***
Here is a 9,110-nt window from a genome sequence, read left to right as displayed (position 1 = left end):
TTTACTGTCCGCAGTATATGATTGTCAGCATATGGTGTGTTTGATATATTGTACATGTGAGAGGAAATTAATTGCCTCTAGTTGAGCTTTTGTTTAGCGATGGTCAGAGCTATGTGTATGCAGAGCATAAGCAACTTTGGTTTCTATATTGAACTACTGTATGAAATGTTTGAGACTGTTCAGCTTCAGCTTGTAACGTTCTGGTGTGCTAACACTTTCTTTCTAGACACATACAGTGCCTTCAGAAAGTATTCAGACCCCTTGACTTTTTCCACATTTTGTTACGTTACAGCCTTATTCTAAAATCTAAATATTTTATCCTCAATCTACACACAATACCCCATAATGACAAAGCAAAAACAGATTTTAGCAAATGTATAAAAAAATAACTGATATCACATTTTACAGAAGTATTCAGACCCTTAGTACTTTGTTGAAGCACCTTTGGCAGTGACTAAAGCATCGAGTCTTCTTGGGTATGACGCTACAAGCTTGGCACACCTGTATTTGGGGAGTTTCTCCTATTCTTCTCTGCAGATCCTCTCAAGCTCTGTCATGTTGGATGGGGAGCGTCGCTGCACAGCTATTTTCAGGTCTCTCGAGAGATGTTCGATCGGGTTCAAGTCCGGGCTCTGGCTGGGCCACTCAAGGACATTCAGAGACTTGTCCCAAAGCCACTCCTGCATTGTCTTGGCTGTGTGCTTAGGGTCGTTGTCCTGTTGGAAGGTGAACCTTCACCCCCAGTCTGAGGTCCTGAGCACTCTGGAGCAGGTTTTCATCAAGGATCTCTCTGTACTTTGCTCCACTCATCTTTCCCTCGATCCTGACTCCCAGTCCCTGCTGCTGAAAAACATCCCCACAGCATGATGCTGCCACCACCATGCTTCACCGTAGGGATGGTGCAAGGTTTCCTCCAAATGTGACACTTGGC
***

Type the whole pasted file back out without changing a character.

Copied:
Here is a 9,110-nt window from a genome sequence, read left to right as displayed (position 1 = left end):
TTTACTGTCCGCAGTATATGATTGTCAGCATATGGTGTGTTTGATATATTGTACATGTGAGAGGAAATTAATTGCCTCTAGTTGAGCTTTTGTTTAGCGATGGTCAGAGCTATGTGTATGCAGAGCATAAGCAACTTTGGTTTCTATATTGAACTACTGTATGAAATGTTTGAGACTGTTCAGCTTCAGCTTGTAACGTTCTGGTGTGCTAACACTTTCTTTCTAGACACATACAGTGCCTTCAGAAAGTATTCAGACCCCTTGACTTTTTCCACATTTTGTTACGTTACAGCCTTATTCTAAAATCTAAATATTTTATCCTCAATCTACACACAATACCCCATAATGACAAAGCAAAAACAGATTTTAGCAAATGTATAAAAAAATAACTGATATCACATTTTACAGAAGTATTCAGACCCTTAGTACTTTGTTGAAGCACCTTTGGCAGTGACTAAAGCATCGAGTCTTCTTGGGTATGACGCTACAAGCTTGGCACACCTGTATTTGGGGAGTTTCTCCTATTCTTCTCTGCAGATCCTCTCAAGCTCTGTCATGTTGGATGGGGAGCGTCGCTGCACAGCTATTTTCAGGTCTCTCGAGAGATGTTCGATCGGGTTCAAGTCCGGGCTCTGGCTGGGCCACTCAAGGACATTCAGAGACTTGTCCCAAAGCCACTCCTGCATTGTCTTGGCTGTGTGCTTAGGGTCGTTGTCCTGTTGGAAGGTGAACCTTCACCCCCAGTCTGAGGTCCTGAGCACTCTGGAGCAGGTTTTCATCAAGGATCTCTCTGTACTTTGCTCCACTCATCTTTCCCTCGATCCTGACTCCCAGTCCCTGCTGCTGAAAAACATCCCCACAGCATGATGCTGCCACCACCATGCTTCACCGTAGGGATGGTGCAAGGTTTCCTCCAAATGTGACACTTGGC